In the last few months of visiting various playgrounds in our new town, the only parents I have chatted with have been almost exclusively Germans. I’ve only had a nice conversation with one American Mom.

Most of the time I find myself sitting on a bench by myself, watching my kids play.

The other day, I realized what’s happening.

Parents aren’t interacting with each other because they’re too busy entertaining their kids.

Longing for playground socializing

As a newcomer to the area, I thought taking my kids to the playground would be a great way to meet other parents. Not so.

Small chats do happen, and people aren’t unfriendly. But most folks are so busy with their kids that they won’t stop long to talk.

At first it made me wonder if I was doing something wrong or somehow neglecting my children. Then I looked around and spotted my boys, one happily playing on the slides, another dangling upside-down from the monkey bars. They were fine.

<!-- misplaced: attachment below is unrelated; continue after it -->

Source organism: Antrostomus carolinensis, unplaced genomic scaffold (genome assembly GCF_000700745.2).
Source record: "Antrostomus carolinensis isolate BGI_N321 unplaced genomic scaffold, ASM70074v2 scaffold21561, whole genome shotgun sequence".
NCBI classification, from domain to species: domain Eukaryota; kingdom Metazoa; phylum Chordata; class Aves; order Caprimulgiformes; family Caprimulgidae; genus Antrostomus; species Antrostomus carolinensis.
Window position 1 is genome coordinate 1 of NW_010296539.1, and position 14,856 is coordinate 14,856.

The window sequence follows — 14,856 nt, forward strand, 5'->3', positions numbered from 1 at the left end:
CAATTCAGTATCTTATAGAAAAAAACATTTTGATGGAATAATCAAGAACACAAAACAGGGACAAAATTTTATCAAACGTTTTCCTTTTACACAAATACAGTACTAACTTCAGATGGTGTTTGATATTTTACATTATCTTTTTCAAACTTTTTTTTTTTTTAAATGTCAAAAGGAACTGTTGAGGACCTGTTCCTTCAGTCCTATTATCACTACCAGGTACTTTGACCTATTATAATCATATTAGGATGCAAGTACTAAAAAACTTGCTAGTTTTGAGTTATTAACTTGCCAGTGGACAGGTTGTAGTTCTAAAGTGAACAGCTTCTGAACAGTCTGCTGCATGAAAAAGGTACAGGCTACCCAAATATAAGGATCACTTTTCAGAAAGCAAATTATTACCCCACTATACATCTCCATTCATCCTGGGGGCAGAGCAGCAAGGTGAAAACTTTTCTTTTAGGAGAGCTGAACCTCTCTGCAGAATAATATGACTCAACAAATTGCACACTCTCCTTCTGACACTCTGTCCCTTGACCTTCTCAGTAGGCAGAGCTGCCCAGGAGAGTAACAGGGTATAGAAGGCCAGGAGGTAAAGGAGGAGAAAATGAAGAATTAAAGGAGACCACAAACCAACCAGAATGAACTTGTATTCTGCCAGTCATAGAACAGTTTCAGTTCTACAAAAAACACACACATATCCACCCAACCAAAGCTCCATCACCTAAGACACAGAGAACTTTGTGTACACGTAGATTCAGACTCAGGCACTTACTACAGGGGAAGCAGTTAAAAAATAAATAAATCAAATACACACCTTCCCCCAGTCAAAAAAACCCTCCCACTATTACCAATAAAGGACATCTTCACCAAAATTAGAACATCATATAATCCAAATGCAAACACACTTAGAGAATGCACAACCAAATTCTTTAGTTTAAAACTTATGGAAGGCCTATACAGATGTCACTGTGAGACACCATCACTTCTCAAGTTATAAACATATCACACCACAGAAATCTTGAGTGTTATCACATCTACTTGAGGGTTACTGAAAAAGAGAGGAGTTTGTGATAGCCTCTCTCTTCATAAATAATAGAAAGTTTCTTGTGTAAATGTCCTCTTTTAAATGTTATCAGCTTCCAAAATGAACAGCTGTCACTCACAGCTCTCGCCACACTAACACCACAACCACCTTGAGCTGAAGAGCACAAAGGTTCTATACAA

They didn’t want or need me to entertain them. And frankly, I wasn’t much interested in the monkey bars.

So now I bring my book

Perhaps it makes me look antisocial, sitting there reading. I try to glance up regularly to look around and see if there are any other parents hankering for a good old-fashioned playground chat.

If you see me reading at the playground, don’t worry about interrupting. Chances are, I’d welcome the opportunity to meet someone new.

Lessons My Kids Teach Me

Three times in the last month, my Bug has had a major freak out over a minor boo-boo.

The first time, he completely lost it and went into full-on meltdown mode when I tried to clip his toenails. Normally, this is a non-issue. He’s fine with it. But this time he freaked out, started screaming, crying, howling and kicking his legs around.

The second time, a large scab on his knee came part-way off and was tugging and pulling uncomfortably. We sat down for me to look at it. When I told him I needed to cut it off so that it wouldn’t hurt him, he completely lost it.